Watch the Show That Was So Ahead of Its Time 20 Years Ago, We’re Finally Catching Up

It’s rare to find a show that was made over 20 years ago and which still resonates with audiences today. It’s rarer still to find characters we fall in love with, and whose memory sticks with us through the years like an old friend. Six Feet Under is just such a show, with just such incredible characters. And now it’s even easier to catch up with all five seasons of the series, which are available on Netflix.

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Six Feet Under premiered on HBO in 2001, and it was an ambitious project even then. For starters, the show is about death—a big departure from any television show viewers had ever seen.

It’s about death, but really, it’s about life

The first few moments of every episode of Six Feet Under, even the pilot, begin with someone’s death. In episode 1, it’s the Fisher family patriarch, Nathaniel Fisher (Richard Jenkins), who meets his sudden end while driving the business’s new hearse home from the car lot. We barely get to know the elder Fisher, but don’t worry; his character returns in flashbacks and fantasies for the show’s entire five-season run.

Nathaniel’s sudden death sets the tone of the series, which centers around the Fishers, a southern California family who own and live in a funeral home called Fisher & Sons. Nathaniel left behind his neurotic widow, Ruth (Frances Conroy), oldest son Nate (Peter Krause), middle son David (Michael C. Hall), and youngest daughter Claire (Lauren Ambrose). Workmate Rico (Freddy Rodriguez), Nate’s fling/girlfriend Brenda (Rachel Griffiths), and David’s boyfriend Keith (Mathew St. Patrick) round out the regular cast.

The first episode sets the stage for drama, but lest you think this show is all doom, gloom, and navel gazing, just know that there are also bursts of unexpected comedy throughout. The show’s creator, Alan Ball, used to write for sitcoms like Grace Under Fire and Cybill, but his career only took off after he won an Academy Award for Best Original Screenplay for American Beauty. His comedic roots are clearly visible in each brilliant episode of Six Feet Under, making the show a dark comedy in the truest sense.

Lauren Ambrose and Frances Conroy in 'Six Feet Under'

No topic was off-limits

Six Feet Under came on the entertainment scene at a time when audiences loved gritty, true-life shows like The Sopranos and The Wire. Ball’s show has the grit, but it also has so much heart that it sometimes hurts to watch. Nate’s apathy about the life, career, and family he feels roped into having appeals to a certain viewer, as does David’s late-in-life coming out story, Claire coming of age in the shadow of grief, and Ruth finding a way forward after losing her touchstone.

The show approaches even the most difficult topics—sex addiction, miscarriage, drugs, and dementia, to name a few—in a way that is as daring as it is tender. We feel sympathy for the characters, even when they break our hearts, which they do regularly.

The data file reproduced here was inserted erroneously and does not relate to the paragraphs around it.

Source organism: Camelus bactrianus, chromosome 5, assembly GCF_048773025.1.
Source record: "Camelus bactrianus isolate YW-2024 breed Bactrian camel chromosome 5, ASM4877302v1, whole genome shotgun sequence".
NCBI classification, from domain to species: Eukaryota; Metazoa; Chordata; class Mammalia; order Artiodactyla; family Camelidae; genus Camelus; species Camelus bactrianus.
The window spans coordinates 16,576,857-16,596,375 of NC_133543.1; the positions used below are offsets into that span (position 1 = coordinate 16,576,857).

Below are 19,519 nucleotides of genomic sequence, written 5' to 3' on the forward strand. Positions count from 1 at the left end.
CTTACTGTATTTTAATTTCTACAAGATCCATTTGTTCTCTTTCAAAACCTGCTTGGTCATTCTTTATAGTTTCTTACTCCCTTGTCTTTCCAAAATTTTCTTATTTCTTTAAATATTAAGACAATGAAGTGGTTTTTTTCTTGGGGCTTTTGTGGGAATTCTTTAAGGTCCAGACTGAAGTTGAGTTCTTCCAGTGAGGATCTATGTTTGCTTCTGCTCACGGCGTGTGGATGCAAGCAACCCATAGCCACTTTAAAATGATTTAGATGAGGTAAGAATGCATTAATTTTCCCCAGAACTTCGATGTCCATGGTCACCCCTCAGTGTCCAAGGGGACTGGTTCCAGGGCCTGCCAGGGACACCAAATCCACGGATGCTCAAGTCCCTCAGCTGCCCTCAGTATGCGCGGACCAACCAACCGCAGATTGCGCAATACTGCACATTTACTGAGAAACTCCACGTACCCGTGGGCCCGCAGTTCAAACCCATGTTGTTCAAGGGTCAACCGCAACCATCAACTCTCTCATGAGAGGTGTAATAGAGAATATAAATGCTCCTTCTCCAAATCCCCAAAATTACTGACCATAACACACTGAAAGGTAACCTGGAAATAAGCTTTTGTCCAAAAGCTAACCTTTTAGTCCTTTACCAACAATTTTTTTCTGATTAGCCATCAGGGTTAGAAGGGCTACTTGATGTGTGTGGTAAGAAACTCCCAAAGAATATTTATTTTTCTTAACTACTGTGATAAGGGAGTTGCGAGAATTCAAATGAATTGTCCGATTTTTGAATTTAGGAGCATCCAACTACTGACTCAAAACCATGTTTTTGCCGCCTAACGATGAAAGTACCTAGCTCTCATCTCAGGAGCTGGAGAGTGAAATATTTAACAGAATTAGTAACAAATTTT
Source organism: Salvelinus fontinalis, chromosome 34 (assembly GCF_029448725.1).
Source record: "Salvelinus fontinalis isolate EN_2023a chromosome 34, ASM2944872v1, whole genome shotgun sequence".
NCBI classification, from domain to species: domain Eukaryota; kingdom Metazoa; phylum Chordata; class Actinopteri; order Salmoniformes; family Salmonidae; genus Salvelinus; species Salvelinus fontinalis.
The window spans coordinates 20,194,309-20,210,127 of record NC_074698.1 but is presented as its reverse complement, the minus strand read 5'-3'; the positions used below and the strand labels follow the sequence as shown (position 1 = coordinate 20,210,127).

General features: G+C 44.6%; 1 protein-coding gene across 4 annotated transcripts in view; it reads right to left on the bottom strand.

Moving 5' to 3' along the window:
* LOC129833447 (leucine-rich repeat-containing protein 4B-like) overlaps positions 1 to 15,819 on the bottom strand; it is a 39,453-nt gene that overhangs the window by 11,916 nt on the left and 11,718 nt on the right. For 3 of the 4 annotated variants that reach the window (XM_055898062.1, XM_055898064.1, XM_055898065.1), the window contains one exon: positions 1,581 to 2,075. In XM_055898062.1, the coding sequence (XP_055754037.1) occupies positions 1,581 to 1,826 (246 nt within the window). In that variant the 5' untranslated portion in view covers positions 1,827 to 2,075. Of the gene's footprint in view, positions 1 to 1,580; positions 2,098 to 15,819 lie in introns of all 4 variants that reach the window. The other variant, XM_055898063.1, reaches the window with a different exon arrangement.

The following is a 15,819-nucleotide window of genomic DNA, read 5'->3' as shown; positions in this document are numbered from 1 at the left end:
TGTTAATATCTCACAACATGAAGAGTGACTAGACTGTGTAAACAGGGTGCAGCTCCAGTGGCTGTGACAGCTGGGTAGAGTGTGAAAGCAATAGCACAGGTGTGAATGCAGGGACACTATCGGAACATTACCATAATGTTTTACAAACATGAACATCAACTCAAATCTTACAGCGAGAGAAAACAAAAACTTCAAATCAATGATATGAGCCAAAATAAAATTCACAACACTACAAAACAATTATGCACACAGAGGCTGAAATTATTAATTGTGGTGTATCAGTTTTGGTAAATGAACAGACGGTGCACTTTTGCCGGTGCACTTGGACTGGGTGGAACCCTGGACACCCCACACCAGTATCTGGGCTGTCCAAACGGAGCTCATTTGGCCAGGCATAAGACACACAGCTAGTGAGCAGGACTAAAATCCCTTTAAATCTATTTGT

“I remember early in the first season there was a crib death,” Ball recalled in an interview with The Independent. “And one of the writers was saying, ‘You can’t do that. You can’t go there. It’s too upsetting,’ and I’m like, well, we have to go there. We have to. Because these people who do this for a living, they have to go there. And we have to go there with them.”

Go there, we did

It wasn’t just just great writing, directing, and producing that captured lightning in a bottle like this show did. The actors have to take a huge bow here, and we can say without hyperbole that this show produced some of the most brilliant acting you’ll ever see. Over the course of its five season run, Six Feet Under racked up countless award nominations, winning a total of nine Emmys and three Golden Globes.

Six Feet Under was ahead of its time. It tackled LGBTQ topics, racism, sexism, toxic relationships, addiction, and every other “taboo” subject imaginable. We went through hell with these characters, and the weird thing is, we had fun doing it. In fact, viewers like yours truly watch the entire series every few years, just to remind ourselves how good television can be. Many of us believe the show is as close to perfection as a series can get.

Which brings us to …

The best finale of all time

Season 5, episode 12 is called “Everyone’s Waiting,” and I’m tearing up just thinking about it.

Ball wrote and directed the final episode, which aired on August 21, 2005. The pressure was on the showrunners to bring the Fishers’ story to a satisfying conclusion, and they delivered. The finale was an immediate hit with viewers and critics alike. Incidentally, it was also one of the first times we heard Sia, whose song “Breathe Me” played during the series’ incredible final moments.

We are not going to spoil the ending for you. In fact, I’m leaving most details out of this article specifically so that you can enjoy this incredible show from start to finish as if it just aired yesterday. The best thing about Six Feet Under is that it could have just aired yesterday. It’s as timely and punchy now as it was all those years ago, which is a true testament to this enduring rumination on life, death, and the American dream.

You can now stream all five seasons of Six Feet Under on Netflix. Life is short—don’t wait to watch it.

(featured image: HBO)

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Beverly Jenkins
Beverly Jenkins (she/her) is a contributing writer for The Mary Sue. She writes about pop culture, entertainment, and web memes, and has published a book or a funny day-to-day desk calendar about web humor every year for a decade. When not writing, she's listening to audiobooks or watching streaming movies under a pile of her very loved (spoiled) pets.